Ismar Lima Cavalcanti


    : Cisatracurium seems to be beneficial, especially for patients with organ dysfunction, due to organ-independent Hofmann elimination and a lower trend to histamine release. This study aimed at determining cisatracurium pharmacodynamic profile in renal transplantation. METHODS: Participated in this study 30 patients who were distributed in two groups: 15 healthy patients submitted to maxillofacial surgery, and 15 patients with chronic renal failure submitted to renal transplantation. All patients were anesthetized with etomidate, sufentanil and 0.5% to 1% sevoflurane . Intravenous cisatracurium was administrated after anesthetic induction and additional 0.05 was injected whenever T1 recovered 25%. Neuromuscular function was continuously monitored by acceleromyography using TOF stimulation, through supramaximal ulnar nerve stimulation. RESULTS: Onset time (4.1 and 4.9 min, clinical duration (68.9 and 75.4 min and recovery time (20.2 and 28 min were similar between normal and renal failure groups, respectively. Time spent until T4/T1 > 0.7 (34.3 and 51.4 min, and > 0.9 (49.7 and 68.6 min since the last 25% recovery of T1 were statistically different between groups, with the higher values observed in the renal failure group. Accumulation ratio was 1.08. CONCLUSIONS: Onset, clinical duration and recovery time were comparable between groups. Time to T4/T1 > 0.7 and > 0.9 was longer in the renal failure group as compared to the normal group and cisatracurium did not show cumulative effects in the renal failure group.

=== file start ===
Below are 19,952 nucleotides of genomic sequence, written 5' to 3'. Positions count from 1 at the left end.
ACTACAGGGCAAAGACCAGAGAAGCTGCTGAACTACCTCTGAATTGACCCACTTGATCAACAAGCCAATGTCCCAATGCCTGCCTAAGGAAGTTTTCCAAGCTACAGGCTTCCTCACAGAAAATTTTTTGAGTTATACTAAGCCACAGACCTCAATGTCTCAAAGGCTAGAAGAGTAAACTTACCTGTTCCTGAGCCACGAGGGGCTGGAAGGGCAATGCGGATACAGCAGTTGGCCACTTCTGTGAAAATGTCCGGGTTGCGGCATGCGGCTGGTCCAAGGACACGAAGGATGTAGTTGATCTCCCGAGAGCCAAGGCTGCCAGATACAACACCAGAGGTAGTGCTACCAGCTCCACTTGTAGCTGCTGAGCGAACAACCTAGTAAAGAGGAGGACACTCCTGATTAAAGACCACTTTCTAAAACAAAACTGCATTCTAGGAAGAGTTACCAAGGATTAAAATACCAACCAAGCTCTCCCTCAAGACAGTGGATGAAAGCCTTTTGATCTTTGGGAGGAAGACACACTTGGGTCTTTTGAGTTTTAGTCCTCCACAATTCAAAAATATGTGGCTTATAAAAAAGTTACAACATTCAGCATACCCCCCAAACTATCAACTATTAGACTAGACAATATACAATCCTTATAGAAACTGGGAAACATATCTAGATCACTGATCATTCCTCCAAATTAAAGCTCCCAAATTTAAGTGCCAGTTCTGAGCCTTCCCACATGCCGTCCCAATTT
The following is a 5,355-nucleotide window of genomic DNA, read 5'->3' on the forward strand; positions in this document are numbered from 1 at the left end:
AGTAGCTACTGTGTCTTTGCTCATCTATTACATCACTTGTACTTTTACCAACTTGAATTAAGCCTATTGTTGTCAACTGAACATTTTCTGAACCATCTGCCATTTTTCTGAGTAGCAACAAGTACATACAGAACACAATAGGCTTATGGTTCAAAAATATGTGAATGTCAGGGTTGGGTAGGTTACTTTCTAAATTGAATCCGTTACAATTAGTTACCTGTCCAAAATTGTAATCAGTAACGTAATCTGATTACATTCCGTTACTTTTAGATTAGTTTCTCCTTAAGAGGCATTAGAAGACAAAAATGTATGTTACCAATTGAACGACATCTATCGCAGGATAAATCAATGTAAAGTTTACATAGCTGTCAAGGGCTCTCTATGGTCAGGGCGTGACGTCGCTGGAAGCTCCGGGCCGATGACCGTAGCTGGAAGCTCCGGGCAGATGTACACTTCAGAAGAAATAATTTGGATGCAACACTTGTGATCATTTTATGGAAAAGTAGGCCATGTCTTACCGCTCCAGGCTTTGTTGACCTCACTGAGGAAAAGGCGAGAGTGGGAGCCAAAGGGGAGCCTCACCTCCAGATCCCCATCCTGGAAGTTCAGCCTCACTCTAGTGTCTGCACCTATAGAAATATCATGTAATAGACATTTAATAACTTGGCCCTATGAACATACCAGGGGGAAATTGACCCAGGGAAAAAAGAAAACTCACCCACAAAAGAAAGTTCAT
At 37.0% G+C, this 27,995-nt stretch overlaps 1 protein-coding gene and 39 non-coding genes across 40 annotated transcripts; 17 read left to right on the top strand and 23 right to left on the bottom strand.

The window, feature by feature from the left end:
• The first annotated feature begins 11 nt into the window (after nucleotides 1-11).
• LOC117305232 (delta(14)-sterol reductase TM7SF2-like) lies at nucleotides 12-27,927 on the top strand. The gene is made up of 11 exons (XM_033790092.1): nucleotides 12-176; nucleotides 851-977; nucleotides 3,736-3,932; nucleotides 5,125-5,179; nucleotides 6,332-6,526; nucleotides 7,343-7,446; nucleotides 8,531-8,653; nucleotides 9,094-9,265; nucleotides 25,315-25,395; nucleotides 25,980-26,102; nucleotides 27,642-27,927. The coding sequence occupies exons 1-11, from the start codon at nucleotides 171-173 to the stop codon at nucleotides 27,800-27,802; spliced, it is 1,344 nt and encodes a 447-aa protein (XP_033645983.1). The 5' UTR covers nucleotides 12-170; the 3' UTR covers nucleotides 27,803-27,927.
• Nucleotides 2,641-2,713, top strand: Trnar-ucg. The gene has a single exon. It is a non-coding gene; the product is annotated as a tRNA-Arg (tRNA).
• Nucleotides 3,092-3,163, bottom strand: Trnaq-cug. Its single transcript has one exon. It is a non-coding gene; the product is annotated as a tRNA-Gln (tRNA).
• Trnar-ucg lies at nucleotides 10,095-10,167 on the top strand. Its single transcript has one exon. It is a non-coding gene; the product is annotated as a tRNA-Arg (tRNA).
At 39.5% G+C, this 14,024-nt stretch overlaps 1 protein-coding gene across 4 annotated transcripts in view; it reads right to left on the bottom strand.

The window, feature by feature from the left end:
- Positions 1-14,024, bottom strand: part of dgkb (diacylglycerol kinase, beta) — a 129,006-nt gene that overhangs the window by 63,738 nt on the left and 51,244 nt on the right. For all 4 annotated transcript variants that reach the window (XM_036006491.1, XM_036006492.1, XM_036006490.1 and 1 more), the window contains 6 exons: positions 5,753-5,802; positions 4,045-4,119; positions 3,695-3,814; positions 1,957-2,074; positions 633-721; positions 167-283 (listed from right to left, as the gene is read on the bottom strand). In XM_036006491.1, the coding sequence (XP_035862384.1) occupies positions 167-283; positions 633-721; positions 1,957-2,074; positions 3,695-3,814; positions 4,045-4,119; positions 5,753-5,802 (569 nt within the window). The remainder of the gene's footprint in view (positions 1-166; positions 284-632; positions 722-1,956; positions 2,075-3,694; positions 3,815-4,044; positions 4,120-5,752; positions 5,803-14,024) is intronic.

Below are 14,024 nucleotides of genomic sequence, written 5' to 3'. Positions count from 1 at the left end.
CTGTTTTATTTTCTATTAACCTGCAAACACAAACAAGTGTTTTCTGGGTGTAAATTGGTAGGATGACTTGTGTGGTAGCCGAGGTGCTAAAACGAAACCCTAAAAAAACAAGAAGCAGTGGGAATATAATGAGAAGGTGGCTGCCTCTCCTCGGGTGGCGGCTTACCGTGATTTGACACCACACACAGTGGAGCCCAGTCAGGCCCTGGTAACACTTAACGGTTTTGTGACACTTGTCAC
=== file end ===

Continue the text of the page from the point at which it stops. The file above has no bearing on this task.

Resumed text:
10. Taurine and the renal system


    Taurine participates in a number of different physiologic and biologic processes in the kidney, often reflected by urinary excretion patterns. The kidney is key to aspects of taurine body pool size and homeostasis. This review will examine the renal-taurine interactions relative to ion reabsorption; renal blood flow and renal vascular endothelial function; antioxidant properties, especially in the glomerulus; and the role of taurine in ischemia and reperfusion injury. In addition, taurine plays a role in the renal cell cycle and apoptosis, and functions as an osmolyte during the stress response. The role of the kidney in adaptation to variations in dietary taurine intake and the regulation of taurine body pool size are described. Finally, the protective function of taurine against several kidney diseases is reviewed. PMID:20804616